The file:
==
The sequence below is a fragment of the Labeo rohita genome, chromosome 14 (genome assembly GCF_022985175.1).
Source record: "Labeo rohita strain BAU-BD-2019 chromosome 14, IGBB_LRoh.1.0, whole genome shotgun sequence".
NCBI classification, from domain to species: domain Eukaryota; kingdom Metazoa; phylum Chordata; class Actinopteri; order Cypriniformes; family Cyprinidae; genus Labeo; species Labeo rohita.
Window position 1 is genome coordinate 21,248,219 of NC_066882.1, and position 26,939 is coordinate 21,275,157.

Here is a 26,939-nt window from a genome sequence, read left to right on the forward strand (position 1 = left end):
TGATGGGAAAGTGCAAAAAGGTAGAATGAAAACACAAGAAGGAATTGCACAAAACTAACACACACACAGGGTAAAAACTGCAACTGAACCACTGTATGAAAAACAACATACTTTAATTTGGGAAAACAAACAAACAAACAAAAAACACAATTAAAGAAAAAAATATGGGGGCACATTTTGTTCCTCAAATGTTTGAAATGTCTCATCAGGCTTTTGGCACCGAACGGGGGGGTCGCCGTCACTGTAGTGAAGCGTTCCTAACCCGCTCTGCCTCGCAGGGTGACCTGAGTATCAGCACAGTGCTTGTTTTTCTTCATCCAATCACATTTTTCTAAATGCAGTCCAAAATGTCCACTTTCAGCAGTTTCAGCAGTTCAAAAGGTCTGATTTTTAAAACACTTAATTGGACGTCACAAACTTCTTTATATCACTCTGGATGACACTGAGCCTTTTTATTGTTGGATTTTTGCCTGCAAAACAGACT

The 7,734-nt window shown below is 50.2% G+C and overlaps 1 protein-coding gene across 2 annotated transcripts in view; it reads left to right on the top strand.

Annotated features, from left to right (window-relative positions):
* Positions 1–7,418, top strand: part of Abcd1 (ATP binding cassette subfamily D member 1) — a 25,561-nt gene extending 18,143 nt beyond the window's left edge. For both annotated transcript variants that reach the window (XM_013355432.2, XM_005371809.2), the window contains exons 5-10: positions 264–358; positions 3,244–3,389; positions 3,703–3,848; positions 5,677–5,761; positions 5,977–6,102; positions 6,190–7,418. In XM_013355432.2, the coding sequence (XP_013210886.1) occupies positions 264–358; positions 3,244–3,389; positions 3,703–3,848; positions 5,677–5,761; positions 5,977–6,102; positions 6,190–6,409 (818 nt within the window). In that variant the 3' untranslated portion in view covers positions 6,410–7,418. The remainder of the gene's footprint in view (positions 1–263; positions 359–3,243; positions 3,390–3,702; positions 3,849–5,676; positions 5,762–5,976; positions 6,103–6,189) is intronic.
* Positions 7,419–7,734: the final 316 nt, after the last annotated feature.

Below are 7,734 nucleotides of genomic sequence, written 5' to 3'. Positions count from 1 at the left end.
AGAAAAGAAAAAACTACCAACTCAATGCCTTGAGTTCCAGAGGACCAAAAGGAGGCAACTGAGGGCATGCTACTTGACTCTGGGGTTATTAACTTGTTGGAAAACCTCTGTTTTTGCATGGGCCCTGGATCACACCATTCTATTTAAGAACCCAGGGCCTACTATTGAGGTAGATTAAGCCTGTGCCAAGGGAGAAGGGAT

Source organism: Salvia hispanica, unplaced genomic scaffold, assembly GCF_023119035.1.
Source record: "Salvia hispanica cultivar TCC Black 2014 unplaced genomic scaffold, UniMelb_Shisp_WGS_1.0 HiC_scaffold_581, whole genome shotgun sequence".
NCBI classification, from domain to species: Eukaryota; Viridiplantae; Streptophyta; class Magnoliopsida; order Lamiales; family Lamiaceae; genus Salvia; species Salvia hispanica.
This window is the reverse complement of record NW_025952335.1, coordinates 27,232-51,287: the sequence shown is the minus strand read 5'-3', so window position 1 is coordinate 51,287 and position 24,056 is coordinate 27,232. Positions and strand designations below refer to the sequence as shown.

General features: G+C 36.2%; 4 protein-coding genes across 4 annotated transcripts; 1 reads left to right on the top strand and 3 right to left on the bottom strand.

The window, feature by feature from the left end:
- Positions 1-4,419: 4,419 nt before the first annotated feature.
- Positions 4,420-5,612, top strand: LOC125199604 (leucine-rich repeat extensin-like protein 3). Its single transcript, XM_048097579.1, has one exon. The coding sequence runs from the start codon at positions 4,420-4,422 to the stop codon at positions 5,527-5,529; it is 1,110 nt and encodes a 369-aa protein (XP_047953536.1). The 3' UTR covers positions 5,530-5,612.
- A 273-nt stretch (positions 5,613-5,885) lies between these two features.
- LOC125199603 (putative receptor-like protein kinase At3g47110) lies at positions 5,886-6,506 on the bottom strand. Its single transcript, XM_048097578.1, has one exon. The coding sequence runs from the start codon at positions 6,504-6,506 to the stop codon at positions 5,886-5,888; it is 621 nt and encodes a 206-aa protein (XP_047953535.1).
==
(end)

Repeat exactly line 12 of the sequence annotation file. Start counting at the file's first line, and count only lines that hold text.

AGAAAAGAAAAAACTACCAACTCAATGCCTTGAGTTCCAGAGGACCAAAAGGAGGCAACTGAGGGCATGCTACTTGACTCTGGGGTTATTAACTTGTTGGAAAACCTCTGTTTTTGCATGGGCCCTGGATCACACCATTCTATTTAAGAACCCAGGGCCTACTATTGAGGTAGATTAAGCCTGTGCCAAGGGAGAAGGGAT